The Times also reported in December 1995 that the university planned to increase the size of its student body from 1,955 to 30,000 (27 Dec. 1995). At that time, half the student population was Pakistani, with foreign students from 50 other countries making up the rest (ibid.). At that time Afghans made up the largest number of foreign students, followed by Chinese and Indonesians, and reportedly 9 Egyptians (ibid.). Published figures used by The Times indicated that almost half of the 198 faculty members were Pakistani, with the majority of the others being Egyptian (ibid.).
The Research Directorate was unable to find any information on this school within the time constraints of this Response.
Muwafaq University College
The Research Directorate was unable to find any information on this university college within the time constraints of this Response.
Official Pakistani and Algerian Views of Students/Teachers Affiliated with the Saudi Red Crescent, Al-Muwafaq organization, Hamza School, Muwafaq University College or the International Islamic University
No reports of how the Pakistani and Algerian authorities viewed and/or treated Algerian students/teachers affiliated with either the Saudi Red Crescent Society or Al-Muwafaq or the educational institutions, Hamza School, Muwafaq University College and the International Islamic University, beyond those cited in previous paragraphs, could be found among the sources consulted by the Research Directorate.
This Response was prepared after researching publicly accessible information currently available to the Research Directorate within time constraints. This Response is not, and does not purport to be, conclusive as to the merit of any particular claim to refugee status or asylum. Please find below the list of additional sources consulted in researching this Information Request.
Albanian Civil Society Foundation. 4 May 1996. "List of Albanian NGOs and Other Organisations in Albania." [Internet]
Amnesty International (AI). November 1995. Afghanistan: International Responsibility for Human Rights Disaster. London: AI.
The Christian Science Monitor [Boston]. 26 July 1995. David Rohde. "Islamic Money Helps Muslims in Bosnia, But Not Enough to Win." (NEXIS)
Defense & Foreign Affairs' Strategic Policy. April 1998. "Italy Becomes Iran's New Bases for Terrorist Operations." (NEXIS)
The Economist [London]. 25 November 1995. "Pakistan: As You Sow."
The Europa World Year Book 1998. 1998. Volume One. London: Europa Publishing LTD.
Jane's Intelligence Review [Surrey]. 1 July 1993. Vol. 5, No. 7. "The International Brigade." (NEXIS)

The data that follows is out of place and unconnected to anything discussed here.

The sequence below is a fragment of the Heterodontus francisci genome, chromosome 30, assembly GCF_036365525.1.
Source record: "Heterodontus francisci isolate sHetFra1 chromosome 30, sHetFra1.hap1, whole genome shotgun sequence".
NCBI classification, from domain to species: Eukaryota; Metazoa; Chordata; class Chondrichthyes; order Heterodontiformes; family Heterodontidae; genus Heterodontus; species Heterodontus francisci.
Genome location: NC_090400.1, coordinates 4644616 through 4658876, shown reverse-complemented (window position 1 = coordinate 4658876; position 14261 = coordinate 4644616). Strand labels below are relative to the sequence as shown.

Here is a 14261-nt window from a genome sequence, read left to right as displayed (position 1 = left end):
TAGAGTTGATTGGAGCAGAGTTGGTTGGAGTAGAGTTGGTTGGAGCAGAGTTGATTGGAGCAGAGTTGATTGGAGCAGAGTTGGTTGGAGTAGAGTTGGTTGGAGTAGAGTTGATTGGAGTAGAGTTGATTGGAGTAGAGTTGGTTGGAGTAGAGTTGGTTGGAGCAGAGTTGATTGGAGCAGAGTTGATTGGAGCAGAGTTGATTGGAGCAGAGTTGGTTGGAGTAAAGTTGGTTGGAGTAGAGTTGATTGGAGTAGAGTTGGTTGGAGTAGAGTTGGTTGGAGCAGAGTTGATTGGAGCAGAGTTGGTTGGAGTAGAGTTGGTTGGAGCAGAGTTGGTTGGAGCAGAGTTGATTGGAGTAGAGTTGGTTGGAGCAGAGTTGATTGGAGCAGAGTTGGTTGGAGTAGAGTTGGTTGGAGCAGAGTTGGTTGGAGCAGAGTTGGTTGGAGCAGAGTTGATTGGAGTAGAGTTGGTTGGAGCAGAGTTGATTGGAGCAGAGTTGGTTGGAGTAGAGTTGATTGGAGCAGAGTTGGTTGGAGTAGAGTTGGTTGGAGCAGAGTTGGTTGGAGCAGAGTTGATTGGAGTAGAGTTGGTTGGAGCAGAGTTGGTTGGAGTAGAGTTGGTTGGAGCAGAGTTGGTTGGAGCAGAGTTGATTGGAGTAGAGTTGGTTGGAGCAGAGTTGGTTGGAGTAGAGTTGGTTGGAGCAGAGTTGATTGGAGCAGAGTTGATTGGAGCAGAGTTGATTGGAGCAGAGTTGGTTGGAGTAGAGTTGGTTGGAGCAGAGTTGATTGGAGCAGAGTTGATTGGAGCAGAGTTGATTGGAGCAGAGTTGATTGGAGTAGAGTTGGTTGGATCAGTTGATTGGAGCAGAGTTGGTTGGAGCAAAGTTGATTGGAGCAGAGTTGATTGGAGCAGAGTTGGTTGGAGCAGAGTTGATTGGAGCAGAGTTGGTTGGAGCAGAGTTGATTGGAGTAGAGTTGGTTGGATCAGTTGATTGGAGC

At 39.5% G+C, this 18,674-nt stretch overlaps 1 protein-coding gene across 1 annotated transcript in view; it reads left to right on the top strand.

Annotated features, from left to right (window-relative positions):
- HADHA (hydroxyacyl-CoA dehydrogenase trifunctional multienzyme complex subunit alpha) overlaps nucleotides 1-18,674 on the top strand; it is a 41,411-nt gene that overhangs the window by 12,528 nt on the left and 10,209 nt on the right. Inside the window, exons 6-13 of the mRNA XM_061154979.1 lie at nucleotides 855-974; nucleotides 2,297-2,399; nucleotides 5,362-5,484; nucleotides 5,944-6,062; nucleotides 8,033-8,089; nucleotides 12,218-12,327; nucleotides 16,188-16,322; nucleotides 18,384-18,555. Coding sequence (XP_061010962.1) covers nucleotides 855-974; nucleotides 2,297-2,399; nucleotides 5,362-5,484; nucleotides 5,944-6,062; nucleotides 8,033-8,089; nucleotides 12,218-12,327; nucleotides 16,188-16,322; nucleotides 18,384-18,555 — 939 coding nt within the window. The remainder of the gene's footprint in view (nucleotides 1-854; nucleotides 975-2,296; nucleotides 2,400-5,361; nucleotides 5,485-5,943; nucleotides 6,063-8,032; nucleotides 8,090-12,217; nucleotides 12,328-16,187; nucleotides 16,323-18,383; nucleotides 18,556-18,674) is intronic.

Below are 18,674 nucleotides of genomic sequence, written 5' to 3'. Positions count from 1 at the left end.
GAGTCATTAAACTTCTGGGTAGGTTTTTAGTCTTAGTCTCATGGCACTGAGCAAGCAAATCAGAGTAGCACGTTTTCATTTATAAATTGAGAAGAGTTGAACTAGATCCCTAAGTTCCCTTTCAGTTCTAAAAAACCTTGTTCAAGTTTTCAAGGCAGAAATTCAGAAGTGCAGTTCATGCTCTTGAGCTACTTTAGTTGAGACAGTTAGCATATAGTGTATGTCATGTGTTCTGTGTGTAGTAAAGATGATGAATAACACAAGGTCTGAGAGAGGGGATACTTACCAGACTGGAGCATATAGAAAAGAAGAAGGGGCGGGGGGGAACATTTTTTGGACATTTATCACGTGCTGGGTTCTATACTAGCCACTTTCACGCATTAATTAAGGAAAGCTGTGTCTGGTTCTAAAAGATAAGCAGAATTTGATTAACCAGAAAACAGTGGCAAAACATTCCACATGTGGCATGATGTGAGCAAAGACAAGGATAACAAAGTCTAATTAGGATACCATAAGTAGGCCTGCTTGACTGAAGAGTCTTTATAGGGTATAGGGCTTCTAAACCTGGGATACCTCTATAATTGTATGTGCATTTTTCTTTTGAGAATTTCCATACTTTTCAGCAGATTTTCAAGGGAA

Mideast Mirror [London]. 2 July 1996. "'Saudi Afghans' Resumed Normal Lives, Not Interested in Toppling Regime." (NEXIS)
Moneyclips [London]. 3 July 1995. "Saudi Red Crescent Role in Helping Afghans Hailed." (NEXIS)
Pakistan Monthly. November 1995. (Australian Department of Foreign Affairs and Trade Country Information Report No. 306/95, Document No. CX13470/CISNET)
The Times [London]. 27 December 1995. Christopher Thomas. "Pakistan: University Seen as School of Terror." (Australian Department of Foreign Affairs and Trade Document No. CX13123/CISNET)
United Press International (UPI). 11 April 1995. BC Cycle. Anwar Iqbal. "Pakistan Unearthing Yousef's Roots." (NEXIS)
Additional Sources Contacted
The Research Directorate sent letters to the following organizations but received no replies:
- International Islamic University, Islamabad, Punjab, Pakistan.
- Ministry of Education, Islamabad.
- Ministry of Social Affairs, Riyadh, Saudi Arabia.
- Pakistan Red Crescent Society, Islamabad.
-Saudi Red Crescent Association, Riyadh.
Additional Sources Consulted
The Far East and Australasia 1998. 1997.
International Federation of the Red Cross and Red Crescent Societies. Annual Report: Pakistan. Yearly. 30 May 1995, 31 May 1996, 1 June 1997, 1 June 1998.
_____. News Releases. January 1996-present. (WWW)
_____. Weekly News. January 1996-present. (WWW)
Helsinki Watch/Asia Watch. March 1988. By All Parties to the Conflict: Violations of the Laws of War in Afghanistan.
Laber, Jeri and Barnett R. Rubin. 1988. "A Nation is Dying."
The Middle East and North Africa 1998. 1997.
UNHCR, Geneva. June 1997. Background Paper on Refugees and Asylum Seekers from Afghanistan.
The World of Learning 1998. 1997.
Yearbook of International Organizations 93/94. 1993.
Electronic sources: CISNET, Internet, NEXIS.